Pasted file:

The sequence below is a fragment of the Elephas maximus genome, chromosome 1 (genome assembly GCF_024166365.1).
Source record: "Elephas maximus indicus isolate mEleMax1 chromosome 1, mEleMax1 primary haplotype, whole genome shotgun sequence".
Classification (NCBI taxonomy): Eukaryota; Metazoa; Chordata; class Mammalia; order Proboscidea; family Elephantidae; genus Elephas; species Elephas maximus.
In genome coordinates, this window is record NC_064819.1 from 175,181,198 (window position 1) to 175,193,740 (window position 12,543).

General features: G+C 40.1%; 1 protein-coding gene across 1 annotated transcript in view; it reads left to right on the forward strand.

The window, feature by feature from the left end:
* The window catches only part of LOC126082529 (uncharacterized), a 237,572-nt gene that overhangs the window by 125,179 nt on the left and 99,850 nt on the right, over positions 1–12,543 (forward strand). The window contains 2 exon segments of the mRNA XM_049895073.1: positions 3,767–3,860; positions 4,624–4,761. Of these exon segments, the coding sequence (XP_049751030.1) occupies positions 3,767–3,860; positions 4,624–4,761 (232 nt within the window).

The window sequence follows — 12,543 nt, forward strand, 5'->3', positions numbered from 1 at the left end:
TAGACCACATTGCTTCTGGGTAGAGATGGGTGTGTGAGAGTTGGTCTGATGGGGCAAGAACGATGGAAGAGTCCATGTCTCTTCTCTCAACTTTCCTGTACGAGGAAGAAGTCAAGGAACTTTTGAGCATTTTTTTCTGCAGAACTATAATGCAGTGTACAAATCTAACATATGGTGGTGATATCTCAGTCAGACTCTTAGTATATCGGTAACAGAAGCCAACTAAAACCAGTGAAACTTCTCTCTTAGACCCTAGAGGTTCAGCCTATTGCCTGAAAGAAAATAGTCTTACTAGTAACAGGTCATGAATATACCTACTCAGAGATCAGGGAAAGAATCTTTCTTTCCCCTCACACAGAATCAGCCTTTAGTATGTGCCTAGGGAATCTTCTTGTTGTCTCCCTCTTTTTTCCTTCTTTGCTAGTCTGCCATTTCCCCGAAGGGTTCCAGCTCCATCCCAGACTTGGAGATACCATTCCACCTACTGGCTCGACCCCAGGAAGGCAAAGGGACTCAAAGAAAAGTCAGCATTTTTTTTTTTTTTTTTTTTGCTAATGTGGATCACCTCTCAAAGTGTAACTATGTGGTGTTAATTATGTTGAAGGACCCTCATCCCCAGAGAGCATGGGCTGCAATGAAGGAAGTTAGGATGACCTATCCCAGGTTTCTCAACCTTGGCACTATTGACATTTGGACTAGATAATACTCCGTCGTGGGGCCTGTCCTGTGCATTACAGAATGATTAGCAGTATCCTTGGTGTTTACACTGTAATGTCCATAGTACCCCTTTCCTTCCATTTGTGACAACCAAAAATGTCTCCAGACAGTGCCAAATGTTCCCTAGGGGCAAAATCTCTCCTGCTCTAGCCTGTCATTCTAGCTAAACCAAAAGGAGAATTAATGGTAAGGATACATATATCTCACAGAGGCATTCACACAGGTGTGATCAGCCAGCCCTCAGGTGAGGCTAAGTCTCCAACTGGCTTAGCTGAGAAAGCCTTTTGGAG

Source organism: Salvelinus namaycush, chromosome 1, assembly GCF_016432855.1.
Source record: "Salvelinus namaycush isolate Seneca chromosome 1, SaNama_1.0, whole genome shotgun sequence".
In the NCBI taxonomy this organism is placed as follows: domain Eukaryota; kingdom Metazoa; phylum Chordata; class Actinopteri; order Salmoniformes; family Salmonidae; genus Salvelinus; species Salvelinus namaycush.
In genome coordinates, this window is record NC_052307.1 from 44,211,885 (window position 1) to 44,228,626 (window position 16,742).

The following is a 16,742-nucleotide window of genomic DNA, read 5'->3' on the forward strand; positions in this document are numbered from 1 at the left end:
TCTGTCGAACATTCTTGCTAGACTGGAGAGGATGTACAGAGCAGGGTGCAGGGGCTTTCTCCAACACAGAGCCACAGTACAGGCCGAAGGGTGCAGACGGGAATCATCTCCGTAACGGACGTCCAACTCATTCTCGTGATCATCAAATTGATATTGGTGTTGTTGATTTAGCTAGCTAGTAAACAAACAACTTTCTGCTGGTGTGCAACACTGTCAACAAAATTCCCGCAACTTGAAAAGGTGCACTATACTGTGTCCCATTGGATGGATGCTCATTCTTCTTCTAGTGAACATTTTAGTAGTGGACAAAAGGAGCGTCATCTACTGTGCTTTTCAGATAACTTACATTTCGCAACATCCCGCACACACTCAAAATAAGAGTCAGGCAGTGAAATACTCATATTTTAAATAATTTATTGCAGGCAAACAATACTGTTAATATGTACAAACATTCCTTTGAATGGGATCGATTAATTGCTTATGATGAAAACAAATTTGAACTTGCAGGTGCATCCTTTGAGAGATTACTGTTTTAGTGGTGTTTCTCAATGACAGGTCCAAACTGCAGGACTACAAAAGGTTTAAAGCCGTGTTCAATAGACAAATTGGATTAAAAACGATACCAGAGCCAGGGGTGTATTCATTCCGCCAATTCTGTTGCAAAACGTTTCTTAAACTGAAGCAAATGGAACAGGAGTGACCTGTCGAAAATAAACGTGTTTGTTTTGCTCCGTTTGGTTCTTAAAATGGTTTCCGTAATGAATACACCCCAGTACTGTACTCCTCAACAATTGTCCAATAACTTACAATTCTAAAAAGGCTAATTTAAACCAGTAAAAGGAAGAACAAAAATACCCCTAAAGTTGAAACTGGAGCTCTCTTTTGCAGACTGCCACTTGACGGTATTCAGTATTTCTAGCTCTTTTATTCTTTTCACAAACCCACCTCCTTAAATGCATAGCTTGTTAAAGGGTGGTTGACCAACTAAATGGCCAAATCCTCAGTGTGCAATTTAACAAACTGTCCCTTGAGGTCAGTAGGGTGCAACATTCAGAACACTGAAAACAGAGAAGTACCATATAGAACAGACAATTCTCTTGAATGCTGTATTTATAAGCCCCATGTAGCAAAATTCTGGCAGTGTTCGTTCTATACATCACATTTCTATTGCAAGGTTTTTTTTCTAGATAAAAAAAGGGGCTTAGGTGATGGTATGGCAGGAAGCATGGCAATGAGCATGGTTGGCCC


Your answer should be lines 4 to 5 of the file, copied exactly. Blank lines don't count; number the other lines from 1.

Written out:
In genome coordinates, this window is record NC_064819.1 from 175,181,198 (window position 1) to 175,193,740 (window position 12,543).

General features: G+C 40.1%; 1 protein-coding gene across 1 annotated transcript in view; it reads left to right on the forward strand.